Travel in Latin America
Gorgeous beaches, breathtaking sunsets, virgin rainforests, and a thrilling nightlife make Brazil a wonderful tourist destination for couples. But what if you're going to Brazil with kids? Sao Paolo and Rio de Janeiro feature zoos, museums, shows, and parks that will entertain kids and parents alike. To escape the city, you can enjoy camping, hiking, and educational rainforest tours geared for families.
Before You Go
Check with your pediatrician to ensure your children's vaccinations are up to date, and get a yellow fever vaccination for everyone in the family older than 6 months old. You will need a record of your child's polio vaccination to get a Brazilian visa for your child, and other vaccinations that are routine in the U.S. are strongly recommended for children travelling to Brazil.
Make sure your children's passports are current and valid for at least 6 months beyond the time of your planned trip.
Get a Brazilian tourist visa for everyone in the family. Check with the Brazilian embassy or consulate nearest you to learn how to apply for the visa. For each visa application, you will need vaccination records, a 2" x2" photograph, and photocopies of your plane tickets and itineraries. Allow at least two weeks for the visa to be processed.
While In Brazil
Take advantage of what Brazil has to offer families. In Rio de Janeiro, you'll find a botanical garden, stunning views from Corcovado Mountain, and Tijuca Forest, the world's largest urban rainforest. The sunset on Ipanema beach is unforgettable and Barra da Tijuca beach is a good, safe beach for kids.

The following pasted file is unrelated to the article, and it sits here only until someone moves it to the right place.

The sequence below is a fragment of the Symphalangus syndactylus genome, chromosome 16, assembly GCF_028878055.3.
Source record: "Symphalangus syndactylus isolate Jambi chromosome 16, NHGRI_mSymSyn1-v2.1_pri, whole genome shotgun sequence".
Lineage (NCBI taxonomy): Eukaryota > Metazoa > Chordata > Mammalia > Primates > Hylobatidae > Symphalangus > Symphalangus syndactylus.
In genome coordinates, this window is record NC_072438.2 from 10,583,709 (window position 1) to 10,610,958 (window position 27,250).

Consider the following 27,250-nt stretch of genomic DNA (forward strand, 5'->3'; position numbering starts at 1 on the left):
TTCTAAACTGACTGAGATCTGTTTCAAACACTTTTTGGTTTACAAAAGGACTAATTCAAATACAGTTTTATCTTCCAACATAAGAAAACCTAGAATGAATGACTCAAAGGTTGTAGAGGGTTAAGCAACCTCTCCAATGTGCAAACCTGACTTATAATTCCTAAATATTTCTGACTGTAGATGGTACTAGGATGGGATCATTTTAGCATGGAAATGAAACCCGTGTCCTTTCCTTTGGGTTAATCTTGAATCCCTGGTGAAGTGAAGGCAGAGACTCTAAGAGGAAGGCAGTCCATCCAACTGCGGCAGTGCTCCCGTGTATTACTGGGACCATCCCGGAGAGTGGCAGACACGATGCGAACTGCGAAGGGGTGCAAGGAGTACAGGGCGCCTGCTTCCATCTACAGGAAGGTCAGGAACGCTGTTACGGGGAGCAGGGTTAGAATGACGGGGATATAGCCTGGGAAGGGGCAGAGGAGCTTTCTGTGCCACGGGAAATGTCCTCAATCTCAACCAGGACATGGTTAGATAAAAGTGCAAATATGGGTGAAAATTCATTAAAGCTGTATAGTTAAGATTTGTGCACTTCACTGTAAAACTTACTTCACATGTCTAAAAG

Check out Sao Paolo's snake study center, let the kids play with body paint at the Indian Museum, or rent toys by the hour at the Parque do Catete. For a swim in calm, clean, warm waters, take the kids to Praia do Pulso beach.
Be sure to take the kids on an Amazon tour. Manaus sports a wide variety of family-friendly lodges and jungle tours that will be enjoyable and appropriate even for small children.
Bring lots of high SPF sunscreen (15 or higher) and use it liberally and often. The sun is much more intense near the equator, and children's sensitive skin can start to burn within minutes if left unprotected.